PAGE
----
In a new study, the feds confirmed what you already knew: The Gowanus Canal is filthy. But last night, for the first time, they told New Yorkers exactly what the grimy Gowanus can do to their health.
Brooklynites shouldn’t swim, drink or eat anything caught in the canal, a Superfund site, the EPA advised residents at a forum at PS 32 on Hoyt Street last night.
“Direct contact” — such as regularly touching or drinking the water — brings risk from PAHs, polycyclic aromatic hydrocarbons, which have caused stomach, lung and skin cancer in lab animals. Kayakers frequent the canal, but they’re safe as long as they don’t splash too much water — or fall in.
Eating fish or crabs is also high-risk, EPA spokesman John Senn said. Toxic PCBs, polychlorinated biphenyls, contaminate the wildlife. Eating fish out of the canal can cause everything from a rash to cancer risks.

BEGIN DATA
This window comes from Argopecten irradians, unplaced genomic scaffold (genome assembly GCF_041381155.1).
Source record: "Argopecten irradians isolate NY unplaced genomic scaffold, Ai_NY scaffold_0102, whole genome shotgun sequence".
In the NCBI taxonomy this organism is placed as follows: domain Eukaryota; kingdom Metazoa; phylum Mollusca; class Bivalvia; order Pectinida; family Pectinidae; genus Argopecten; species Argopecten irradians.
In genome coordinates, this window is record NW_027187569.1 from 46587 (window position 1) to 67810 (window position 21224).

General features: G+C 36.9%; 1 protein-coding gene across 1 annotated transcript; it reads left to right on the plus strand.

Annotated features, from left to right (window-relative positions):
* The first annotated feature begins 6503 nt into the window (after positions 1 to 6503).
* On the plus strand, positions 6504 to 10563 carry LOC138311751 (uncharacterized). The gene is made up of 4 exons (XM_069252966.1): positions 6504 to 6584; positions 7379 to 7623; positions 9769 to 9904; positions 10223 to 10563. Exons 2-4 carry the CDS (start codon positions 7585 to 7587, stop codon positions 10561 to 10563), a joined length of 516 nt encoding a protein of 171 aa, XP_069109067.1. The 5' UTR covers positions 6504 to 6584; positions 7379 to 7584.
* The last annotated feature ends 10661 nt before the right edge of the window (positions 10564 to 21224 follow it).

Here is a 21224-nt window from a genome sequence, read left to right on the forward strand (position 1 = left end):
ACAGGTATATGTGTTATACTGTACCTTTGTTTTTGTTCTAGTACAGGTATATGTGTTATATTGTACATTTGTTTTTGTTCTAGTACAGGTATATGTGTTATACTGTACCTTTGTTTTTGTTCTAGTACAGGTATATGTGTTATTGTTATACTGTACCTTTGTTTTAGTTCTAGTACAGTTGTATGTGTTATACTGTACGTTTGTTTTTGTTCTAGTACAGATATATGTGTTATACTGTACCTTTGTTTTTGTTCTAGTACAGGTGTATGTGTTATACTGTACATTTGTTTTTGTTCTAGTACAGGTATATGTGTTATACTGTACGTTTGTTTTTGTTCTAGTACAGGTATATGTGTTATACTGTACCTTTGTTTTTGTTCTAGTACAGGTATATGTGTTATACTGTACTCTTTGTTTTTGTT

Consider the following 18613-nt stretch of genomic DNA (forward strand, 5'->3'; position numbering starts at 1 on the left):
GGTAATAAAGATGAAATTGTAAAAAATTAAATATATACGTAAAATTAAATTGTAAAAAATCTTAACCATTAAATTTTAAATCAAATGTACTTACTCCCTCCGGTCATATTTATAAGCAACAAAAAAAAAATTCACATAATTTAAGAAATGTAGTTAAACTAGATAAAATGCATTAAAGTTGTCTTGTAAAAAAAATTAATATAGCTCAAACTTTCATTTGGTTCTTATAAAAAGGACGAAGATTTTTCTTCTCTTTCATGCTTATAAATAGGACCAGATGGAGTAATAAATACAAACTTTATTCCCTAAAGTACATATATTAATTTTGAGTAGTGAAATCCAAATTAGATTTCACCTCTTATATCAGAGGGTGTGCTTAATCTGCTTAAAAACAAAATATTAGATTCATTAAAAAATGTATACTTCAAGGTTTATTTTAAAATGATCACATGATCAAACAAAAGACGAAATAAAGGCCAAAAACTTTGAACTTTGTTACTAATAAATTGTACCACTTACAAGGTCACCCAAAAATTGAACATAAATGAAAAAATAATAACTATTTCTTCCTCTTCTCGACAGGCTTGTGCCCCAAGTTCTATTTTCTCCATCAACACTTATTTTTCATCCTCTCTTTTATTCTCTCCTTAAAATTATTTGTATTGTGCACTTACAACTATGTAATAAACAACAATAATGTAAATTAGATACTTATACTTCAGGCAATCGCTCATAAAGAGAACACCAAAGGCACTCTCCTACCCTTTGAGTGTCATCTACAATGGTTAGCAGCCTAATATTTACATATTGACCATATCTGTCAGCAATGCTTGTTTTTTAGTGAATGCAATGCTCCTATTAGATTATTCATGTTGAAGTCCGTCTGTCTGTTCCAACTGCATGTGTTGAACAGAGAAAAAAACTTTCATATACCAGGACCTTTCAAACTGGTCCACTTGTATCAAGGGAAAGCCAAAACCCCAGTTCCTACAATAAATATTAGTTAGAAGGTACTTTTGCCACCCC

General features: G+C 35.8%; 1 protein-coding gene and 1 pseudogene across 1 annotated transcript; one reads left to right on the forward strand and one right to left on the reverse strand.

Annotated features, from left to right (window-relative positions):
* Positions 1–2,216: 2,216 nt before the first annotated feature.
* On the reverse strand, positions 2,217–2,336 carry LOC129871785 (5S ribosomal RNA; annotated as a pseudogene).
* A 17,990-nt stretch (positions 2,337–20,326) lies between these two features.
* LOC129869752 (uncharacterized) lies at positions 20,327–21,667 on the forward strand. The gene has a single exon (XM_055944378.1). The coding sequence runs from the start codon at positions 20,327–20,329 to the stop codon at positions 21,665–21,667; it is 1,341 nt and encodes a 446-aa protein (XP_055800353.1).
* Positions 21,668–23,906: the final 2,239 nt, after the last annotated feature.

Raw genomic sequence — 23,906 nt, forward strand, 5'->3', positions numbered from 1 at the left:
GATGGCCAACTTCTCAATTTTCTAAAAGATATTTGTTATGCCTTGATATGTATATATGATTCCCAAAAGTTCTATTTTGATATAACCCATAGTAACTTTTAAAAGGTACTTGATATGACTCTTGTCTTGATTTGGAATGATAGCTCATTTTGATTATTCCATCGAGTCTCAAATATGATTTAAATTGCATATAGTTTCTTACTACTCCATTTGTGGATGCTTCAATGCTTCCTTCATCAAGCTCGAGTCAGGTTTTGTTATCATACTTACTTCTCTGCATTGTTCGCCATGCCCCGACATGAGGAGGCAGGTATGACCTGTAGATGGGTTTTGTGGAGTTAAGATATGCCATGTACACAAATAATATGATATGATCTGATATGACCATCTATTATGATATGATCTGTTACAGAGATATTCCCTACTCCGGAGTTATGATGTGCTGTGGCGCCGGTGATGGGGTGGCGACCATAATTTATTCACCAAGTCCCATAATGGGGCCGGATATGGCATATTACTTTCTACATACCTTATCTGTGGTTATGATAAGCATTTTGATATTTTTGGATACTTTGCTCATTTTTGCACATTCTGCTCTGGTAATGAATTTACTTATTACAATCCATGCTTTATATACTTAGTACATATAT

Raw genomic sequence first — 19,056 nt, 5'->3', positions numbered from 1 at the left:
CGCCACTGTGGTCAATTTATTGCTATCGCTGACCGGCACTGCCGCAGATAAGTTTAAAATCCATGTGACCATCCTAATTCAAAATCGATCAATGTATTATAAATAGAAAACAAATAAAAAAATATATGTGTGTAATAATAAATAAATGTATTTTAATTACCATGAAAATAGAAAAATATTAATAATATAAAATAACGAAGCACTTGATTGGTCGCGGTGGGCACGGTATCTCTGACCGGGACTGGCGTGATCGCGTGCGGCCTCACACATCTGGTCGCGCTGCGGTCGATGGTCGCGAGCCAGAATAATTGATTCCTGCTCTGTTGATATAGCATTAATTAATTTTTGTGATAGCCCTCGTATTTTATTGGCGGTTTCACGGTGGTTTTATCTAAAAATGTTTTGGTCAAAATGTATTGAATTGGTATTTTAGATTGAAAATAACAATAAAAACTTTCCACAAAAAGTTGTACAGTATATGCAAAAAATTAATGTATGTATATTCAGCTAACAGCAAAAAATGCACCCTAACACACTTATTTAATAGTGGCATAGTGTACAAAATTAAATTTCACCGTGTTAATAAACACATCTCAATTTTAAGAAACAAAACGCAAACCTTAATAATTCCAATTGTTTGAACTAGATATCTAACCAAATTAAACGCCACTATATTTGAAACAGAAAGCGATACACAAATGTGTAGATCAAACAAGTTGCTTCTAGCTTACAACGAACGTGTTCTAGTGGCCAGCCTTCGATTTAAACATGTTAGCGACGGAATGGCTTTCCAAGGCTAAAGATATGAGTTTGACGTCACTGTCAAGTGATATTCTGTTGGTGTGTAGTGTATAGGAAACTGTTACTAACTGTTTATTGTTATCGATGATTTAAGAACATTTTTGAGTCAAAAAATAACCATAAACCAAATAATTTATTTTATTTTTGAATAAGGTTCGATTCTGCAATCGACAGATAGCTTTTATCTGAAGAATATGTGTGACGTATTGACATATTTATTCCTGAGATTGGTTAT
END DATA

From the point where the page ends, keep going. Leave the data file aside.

Pregnant women are most at risk. Mice fed high levels of PAHs bore young with birth defects. And some women who ate fish with PCBs had babies with cognitive defects.
“It’s a concern,” said Cobble Hill resident Karen Zukowski, pushing her 2-year-old over the canal. “You’d never know what’s seeping into the ground.”
The EPA promises the next step is a cleanup — but that could take years, and first requires another study.
At least the air’s not so bad
Breathing the air alongside the canal isn’t more dangerous than other parts of the city, Senn said, quite a difference from 40 years ago, when, “That canal had such a stench to it we couldn’t even open the windows,” said longtime area resident Betty Lester.